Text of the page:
CAPE GIRARDEAU, MO (KFVS) - It is shocking, or a way to build a better relationship with your child? TIME magazine put "attachment parenting" in the spotlight with their recent controversial cover.
The picture shows a mom with her almost four year old son, standing on a chair, breast feeding. Some say attachment parenting builds a more secure bond between parent and child and usually involves breast feeding up to toddler age.
"As I look at the cover feel like it shows what's happened in our society," said Tammy Davis, Director for the University School for Young Children. A mom herself, Davis breast fed her son until age two. "With the cover instead of looking at our breasts to feed our children it's over sexualized. I think however, the message is correct though, maybe we need a little shock to get us thinking about breast feeding longer."
"You know, I always cuddled my children," said Kim Rueseler. Rueseler also works at the school, and breast fed her children until age two. "I think the way he's standing on the chair may make it seem worse. I choose to stop at two because that's what my husband and I had decided. I think I might have gone on longer."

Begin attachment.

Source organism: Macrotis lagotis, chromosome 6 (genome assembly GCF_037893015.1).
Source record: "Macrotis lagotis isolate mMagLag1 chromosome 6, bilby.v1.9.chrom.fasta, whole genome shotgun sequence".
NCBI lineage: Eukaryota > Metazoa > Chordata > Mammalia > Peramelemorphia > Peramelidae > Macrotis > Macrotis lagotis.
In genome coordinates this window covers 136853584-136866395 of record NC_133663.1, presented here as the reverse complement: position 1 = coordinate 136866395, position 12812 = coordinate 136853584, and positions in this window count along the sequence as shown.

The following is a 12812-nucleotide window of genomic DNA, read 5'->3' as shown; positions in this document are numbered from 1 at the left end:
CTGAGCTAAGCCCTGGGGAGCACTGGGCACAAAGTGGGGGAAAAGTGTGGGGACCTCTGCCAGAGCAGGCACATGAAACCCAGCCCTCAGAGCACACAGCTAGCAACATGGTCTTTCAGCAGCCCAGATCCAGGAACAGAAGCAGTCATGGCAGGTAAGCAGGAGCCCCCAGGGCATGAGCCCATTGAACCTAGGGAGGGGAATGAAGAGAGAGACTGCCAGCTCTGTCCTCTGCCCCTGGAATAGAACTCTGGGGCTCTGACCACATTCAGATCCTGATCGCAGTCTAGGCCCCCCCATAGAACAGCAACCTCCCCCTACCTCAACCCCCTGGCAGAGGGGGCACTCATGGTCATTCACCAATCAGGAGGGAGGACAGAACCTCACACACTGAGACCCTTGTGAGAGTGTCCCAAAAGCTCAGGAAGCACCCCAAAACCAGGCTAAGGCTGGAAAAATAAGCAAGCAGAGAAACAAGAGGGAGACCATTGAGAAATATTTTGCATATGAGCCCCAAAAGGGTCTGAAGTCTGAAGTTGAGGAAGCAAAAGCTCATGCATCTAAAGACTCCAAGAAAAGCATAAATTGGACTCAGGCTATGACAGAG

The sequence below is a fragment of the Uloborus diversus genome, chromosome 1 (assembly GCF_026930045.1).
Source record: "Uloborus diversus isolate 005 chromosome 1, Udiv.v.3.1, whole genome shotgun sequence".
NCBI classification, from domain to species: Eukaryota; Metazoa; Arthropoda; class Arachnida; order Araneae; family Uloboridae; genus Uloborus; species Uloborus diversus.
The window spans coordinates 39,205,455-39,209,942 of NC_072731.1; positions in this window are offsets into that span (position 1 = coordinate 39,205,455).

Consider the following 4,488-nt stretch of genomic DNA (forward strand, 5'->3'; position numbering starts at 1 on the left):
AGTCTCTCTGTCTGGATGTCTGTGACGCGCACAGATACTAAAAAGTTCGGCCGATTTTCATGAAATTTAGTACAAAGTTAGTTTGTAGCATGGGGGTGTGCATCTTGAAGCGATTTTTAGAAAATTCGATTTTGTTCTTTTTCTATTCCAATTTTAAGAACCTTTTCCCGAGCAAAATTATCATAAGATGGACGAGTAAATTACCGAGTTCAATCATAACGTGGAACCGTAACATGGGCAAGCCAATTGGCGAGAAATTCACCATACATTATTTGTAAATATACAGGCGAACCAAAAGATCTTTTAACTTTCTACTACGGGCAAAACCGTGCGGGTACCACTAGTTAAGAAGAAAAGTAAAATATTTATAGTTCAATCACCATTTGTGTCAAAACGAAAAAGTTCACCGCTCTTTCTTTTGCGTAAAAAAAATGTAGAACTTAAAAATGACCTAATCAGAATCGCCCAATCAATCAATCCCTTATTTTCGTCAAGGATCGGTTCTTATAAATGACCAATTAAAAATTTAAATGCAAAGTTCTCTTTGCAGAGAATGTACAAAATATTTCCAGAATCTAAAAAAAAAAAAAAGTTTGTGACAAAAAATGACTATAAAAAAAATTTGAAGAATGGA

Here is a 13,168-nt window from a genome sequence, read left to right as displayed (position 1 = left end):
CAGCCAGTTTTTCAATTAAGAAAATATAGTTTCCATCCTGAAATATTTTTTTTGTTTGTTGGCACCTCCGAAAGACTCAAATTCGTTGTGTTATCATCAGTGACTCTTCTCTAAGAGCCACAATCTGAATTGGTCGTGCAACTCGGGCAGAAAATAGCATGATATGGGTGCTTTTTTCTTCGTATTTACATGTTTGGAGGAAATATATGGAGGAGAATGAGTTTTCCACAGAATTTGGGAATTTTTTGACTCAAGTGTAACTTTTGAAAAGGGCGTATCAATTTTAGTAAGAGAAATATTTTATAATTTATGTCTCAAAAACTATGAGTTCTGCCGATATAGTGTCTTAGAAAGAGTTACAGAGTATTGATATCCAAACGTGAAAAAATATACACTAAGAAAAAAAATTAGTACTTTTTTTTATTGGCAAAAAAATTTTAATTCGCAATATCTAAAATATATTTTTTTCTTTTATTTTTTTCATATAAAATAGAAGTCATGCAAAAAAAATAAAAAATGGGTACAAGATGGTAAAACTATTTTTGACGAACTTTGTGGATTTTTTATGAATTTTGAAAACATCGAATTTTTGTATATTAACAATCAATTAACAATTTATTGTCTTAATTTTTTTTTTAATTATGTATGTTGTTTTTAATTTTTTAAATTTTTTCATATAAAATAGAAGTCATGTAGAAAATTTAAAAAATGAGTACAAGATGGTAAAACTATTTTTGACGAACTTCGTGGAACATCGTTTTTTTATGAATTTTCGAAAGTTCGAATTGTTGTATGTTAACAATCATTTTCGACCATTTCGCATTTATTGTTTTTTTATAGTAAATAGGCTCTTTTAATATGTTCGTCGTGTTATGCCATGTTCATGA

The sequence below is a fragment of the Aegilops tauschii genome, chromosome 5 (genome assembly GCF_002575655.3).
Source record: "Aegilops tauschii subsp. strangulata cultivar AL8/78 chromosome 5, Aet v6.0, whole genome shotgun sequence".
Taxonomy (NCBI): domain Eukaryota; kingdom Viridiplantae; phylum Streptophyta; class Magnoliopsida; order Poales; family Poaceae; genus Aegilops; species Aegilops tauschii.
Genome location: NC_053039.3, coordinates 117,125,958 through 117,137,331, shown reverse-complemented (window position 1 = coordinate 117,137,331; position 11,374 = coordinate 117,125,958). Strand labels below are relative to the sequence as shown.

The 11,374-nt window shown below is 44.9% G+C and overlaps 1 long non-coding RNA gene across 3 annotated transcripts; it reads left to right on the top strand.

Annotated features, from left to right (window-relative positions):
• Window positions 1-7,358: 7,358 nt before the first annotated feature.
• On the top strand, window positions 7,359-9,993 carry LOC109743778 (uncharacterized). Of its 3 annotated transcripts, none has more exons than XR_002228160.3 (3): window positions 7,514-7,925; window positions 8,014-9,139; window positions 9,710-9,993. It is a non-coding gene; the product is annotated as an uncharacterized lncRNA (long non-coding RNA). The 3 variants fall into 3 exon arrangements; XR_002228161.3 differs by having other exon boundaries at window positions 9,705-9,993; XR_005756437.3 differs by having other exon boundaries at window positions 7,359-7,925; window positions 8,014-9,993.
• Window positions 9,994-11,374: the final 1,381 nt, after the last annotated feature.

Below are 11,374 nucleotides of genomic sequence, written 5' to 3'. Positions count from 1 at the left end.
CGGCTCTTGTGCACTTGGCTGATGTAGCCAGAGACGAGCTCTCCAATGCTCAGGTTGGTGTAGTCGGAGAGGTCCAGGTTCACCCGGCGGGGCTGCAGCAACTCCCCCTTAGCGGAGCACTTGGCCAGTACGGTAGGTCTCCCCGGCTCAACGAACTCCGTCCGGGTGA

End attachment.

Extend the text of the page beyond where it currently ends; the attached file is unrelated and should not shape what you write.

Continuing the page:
The moms and educators say breast feeding is all about baby bonding.
"I think breast feeding is the most amazing thing you can do with your child," said Rueseler. "That's why God gave women breast to feed our babies and not for anything else."
Like the mother with her son on the cover, both women also support the idea of attachment parenting.
"It's an idea that involves feeding with love and respect and a nurturing touch," said Davis.
The concept also supports breast feeding longer.
"We know if children don't have a secure family attachment system things can go wrong," said Davis. "This makes for healthier more stable kids. You know your parent cares for you. To breast feed you also have to be present. If they are securely attached it's easier for them to move away from you," said Davis. "They become better adjusted adults."
The cover sparked a huge reaction on our KFVS Facebook page within minutes. One comment called the cover "disturbing to say the least.''
Others said, "That is sick."
Yet aside from the shock factor, many defended the message.
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